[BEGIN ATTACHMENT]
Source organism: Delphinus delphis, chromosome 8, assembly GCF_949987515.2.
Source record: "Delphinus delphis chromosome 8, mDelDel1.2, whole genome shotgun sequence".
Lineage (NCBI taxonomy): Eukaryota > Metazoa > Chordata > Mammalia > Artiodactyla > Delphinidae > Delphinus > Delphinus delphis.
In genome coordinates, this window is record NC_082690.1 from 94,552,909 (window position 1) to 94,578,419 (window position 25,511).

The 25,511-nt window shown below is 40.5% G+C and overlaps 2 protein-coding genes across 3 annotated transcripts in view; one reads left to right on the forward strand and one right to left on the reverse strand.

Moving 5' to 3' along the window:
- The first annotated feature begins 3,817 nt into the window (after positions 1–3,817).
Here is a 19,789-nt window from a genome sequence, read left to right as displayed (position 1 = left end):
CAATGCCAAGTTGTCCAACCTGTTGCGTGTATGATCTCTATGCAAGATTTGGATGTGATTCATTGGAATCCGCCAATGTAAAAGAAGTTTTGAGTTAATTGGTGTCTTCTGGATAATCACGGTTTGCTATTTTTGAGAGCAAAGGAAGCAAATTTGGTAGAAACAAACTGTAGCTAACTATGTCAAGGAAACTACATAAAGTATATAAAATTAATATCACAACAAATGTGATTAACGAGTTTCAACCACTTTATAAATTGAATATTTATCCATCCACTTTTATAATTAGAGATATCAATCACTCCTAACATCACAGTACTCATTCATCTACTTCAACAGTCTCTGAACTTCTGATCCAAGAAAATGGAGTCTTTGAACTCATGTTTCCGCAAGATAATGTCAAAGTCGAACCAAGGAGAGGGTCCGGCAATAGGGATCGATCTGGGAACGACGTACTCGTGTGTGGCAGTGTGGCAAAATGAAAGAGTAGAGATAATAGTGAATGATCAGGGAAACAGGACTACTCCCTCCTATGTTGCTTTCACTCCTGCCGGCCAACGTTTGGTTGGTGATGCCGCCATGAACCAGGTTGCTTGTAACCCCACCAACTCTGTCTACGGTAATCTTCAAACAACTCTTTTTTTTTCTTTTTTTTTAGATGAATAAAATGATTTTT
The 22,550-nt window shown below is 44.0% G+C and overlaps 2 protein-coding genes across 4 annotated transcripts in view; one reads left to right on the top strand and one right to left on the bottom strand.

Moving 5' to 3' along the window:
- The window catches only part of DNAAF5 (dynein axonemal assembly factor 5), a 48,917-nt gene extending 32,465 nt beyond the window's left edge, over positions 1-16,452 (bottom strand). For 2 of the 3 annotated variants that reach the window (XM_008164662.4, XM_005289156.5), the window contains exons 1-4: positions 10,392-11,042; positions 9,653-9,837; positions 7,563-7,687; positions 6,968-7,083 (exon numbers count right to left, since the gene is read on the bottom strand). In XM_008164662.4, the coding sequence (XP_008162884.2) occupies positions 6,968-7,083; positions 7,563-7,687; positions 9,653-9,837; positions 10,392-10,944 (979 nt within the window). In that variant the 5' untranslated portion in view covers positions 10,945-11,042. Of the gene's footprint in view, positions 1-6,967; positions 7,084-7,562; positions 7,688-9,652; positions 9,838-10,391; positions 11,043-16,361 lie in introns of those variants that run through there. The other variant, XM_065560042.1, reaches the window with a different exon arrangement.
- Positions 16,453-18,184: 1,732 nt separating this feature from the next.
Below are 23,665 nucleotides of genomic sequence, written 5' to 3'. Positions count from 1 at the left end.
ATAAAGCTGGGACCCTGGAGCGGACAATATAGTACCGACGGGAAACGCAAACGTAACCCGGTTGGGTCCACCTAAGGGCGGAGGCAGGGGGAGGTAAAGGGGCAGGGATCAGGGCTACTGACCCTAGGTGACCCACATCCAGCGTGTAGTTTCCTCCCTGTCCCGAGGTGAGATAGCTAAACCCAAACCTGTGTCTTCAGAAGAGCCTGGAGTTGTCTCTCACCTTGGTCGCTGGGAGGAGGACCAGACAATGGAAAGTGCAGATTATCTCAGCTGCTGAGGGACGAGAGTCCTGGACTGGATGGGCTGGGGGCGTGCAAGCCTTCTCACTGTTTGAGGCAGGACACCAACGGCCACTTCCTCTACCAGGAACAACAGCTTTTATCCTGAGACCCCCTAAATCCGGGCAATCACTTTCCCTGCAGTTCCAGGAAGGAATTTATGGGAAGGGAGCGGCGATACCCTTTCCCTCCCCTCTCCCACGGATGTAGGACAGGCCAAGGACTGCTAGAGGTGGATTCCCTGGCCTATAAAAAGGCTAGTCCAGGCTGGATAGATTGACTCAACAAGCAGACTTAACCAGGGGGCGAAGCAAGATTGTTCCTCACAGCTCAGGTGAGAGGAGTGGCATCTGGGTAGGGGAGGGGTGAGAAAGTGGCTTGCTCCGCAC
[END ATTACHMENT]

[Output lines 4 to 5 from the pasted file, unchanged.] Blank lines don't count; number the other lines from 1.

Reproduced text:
In genome coordinates, this window is record NC_082690.1 from 94,552,909 (window position 1) to 94,578,419 (window position 25,511).

The 25,511-nt window shown below is 40.5% G+C and overlaps 2 protein-coding genes across 3 annotated transcripts in view; one reads left to right on the forward strand and one right to left on the reverse strand.